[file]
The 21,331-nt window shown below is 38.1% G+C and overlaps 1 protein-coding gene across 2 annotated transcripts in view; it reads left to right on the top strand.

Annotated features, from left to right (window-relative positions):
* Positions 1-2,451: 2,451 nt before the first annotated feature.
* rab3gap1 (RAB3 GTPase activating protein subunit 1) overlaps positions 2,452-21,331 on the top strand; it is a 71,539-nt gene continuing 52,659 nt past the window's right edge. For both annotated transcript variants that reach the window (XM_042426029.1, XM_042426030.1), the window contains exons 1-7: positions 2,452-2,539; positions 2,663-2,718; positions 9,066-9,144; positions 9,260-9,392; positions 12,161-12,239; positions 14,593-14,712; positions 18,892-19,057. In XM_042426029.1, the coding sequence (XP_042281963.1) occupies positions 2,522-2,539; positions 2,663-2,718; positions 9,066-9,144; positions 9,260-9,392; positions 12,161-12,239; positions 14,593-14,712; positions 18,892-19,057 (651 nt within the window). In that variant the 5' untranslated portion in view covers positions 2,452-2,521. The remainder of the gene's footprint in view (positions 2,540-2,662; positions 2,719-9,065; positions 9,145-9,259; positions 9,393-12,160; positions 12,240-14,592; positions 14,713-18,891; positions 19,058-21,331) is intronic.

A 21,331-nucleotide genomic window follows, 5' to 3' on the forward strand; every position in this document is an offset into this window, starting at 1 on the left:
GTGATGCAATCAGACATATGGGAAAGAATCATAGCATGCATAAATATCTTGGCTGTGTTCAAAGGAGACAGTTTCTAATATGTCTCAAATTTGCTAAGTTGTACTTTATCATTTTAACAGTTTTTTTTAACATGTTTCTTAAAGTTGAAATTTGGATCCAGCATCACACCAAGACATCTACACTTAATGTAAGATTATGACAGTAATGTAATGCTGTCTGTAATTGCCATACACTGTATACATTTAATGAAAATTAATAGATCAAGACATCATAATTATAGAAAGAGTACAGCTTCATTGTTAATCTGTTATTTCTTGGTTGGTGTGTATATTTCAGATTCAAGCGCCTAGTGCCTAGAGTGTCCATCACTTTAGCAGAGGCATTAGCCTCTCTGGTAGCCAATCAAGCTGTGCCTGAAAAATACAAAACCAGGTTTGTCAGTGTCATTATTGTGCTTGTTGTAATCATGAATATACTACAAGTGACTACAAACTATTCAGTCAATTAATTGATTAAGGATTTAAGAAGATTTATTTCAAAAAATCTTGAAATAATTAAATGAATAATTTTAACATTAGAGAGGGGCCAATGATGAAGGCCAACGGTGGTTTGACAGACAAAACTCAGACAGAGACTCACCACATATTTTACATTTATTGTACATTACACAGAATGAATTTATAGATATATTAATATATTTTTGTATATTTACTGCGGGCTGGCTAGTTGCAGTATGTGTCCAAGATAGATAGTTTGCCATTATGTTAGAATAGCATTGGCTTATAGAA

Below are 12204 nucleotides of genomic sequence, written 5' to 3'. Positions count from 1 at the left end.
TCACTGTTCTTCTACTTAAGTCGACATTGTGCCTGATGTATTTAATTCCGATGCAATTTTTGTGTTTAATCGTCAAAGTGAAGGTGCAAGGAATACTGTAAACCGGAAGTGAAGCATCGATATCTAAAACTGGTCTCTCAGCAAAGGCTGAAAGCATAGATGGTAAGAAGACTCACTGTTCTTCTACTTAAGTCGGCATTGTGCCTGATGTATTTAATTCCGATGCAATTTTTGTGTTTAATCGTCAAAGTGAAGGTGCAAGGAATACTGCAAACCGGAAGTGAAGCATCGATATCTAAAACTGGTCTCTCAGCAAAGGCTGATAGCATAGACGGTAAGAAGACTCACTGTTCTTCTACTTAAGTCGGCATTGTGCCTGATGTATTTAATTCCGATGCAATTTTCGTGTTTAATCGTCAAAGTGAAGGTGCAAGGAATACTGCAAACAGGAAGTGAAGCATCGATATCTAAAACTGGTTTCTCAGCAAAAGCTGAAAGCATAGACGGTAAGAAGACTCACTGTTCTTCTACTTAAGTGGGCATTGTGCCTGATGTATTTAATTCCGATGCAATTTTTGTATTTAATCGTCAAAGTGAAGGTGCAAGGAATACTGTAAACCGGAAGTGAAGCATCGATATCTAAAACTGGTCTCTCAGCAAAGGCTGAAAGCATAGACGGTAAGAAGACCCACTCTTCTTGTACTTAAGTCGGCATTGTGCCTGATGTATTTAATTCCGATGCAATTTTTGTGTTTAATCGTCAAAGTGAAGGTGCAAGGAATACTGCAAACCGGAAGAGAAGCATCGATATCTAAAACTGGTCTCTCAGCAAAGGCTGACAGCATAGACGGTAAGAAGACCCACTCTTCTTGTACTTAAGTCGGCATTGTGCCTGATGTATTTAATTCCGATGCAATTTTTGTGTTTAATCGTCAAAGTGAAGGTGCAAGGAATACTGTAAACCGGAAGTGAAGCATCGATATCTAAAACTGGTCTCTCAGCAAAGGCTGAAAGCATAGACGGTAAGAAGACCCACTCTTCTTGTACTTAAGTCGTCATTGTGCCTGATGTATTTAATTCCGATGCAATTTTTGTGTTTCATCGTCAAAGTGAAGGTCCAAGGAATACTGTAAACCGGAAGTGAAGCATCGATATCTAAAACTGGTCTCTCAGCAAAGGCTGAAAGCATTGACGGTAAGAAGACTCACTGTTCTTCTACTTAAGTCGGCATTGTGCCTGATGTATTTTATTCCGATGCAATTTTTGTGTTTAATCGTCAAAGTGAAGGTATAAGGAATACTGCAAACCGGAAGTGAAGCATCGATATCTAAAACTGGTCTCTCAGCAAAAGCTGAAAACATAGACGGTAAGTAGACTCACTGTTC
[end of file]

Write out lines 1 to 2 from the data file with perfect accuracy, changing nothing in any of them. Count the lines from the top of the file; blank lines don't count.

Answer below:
The 21,331-nt window shown below is 38.1% G+C and overlaps 1 protein-coding gene across 2 annotated transcripts in view; it reads left to right on the top strand.

Annotated features, from left to right (window-relative positions):